Chicano-Latino Law Review
Serving on a jury is one of the most integral components of participation in our democratic society. Everyday the judicial system places their confidence in the juror’s ability to abandon their emotions and predilections in order to reach an impartial decision. Given the frequency in which the courts entrust such a responsibility to monolingual English speakers, why have they not afforded the same deference to their bilingual counterparts?
The Supreme Court’s holding in Hernandez v. New York, essentially created precedent that would prevent bilingual speakers from being selected to perform jury service; the rationale being that bilingual jurors would not be able to submit to the English translation of testimony and evidence after having associated their own notions and images to the original language used. This decision disregards the real judicial objectives of discovering the truth and, given the common connection between an individual’s ability to speak multiple languages and their racial and ethnic background, creates a fine line between favoritism on the basis of language and racial discrimination.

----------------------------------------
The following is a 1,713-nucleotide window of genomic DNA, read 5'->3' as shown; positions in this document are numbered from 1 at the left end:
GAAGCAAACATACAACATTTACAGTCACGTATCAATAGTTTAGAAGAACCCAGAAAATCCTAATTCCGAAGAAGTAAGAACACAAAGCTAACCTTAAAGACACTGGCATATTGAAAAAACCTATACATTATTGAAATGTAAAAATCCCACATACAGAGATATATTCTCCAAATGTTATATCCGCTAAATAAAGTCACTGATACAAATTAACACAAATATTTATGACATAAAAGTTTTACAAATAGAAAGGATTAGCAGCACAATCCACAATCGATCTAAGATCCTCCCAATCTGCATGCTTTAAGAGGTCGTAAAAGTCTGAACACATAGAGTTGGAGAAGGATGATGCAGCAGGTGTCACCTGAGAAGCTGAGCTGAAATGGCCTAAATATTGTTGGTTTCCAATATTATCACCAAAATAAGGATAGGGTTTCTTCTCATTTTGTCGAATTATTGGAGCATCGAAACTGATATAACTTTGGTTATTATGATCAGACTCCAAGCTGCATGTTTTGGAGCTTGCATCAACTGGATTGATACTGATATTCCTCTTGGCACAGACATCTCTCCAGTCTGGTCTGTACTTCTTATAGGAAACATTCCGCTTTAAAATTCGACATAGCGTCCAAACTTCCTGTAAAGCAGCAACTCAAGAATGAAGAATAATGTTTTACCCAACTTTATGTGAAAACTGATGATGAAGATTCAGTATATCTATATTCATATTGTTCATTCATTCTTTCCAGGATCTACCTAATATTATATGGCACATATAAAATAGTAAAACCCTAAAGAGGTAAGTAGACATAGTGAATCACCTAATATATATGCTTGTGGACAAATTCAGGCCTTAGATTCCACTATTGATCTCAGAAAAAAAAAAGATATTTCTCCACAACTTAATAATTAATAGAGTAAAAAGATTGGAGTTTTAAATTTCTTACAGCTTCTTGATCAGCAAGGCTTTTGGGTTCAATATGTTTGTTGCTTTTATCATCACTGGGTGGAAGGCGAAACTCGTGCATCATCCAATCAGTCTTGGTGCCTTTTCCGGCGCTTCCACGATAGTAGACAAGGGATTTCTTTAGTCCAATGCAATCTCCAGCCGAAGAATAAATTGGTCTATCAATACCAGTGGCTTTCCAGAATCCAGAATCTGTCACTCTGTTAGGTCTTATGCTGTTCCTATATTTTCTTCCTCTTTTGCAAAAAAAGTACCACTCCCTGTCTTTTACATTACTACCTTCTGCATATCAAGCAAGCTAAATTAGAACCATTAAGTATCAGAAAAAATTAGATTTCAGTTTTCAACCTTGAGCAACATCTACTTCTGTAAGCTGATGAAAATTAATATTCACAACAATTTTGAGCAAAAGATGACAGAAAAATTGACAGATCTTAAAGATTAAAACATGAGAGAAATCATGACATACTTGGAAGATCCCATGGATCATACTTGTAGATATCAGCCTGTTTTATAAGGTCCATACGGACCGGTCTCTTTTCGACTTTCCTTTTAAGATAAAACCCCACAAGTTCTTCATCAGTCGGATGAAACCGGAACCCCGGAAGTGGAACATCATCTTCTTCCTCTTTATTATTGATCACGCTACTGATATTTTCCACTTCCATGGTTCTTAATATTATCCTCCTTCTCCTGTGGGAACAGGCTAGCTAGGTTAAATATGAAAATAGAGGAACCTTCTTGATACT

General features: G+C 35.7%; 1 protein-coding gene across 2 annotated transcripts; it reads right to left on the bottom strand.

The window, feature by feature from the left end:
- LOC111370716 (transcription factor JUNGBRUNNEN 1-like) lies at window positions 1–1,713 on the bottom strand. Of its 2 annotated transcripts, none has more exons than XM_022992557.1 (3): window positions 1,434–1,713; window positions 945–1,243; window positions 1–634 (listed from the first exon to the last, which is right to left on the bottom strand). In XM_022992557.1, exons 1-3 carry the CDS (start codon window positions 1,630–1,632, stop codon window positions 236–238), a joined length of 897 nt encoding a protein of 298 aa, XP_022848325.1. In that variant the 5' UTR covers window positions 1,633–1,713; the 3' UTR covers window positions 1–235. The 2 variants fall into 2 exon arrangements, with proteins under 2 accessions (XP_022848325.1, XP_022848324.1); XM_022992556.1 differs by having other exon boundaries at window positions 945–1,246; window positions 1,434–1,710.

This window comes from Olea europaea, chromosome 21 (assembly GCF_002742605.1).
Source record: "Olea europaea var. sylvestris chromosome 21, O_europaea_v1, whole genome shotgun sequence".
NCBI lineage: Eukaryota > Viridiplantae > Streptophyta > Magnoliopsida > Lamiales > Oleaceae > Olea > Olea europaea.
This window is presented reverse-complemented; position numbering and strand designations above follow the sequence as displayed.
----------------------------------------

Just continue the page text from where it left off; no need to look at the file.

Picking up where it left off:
Legislatures and courts should avoid sacrificing the integrity of the judicial process and instead adopt the view that bilingual ability facilitates and maintains the strength of the fact-finding process and should be sought after instead of obstructed
Bill Piatt, Of Pigeonholes and Prospective Jurors, 14 Chicano-Latino L. Rev. 61 (1994).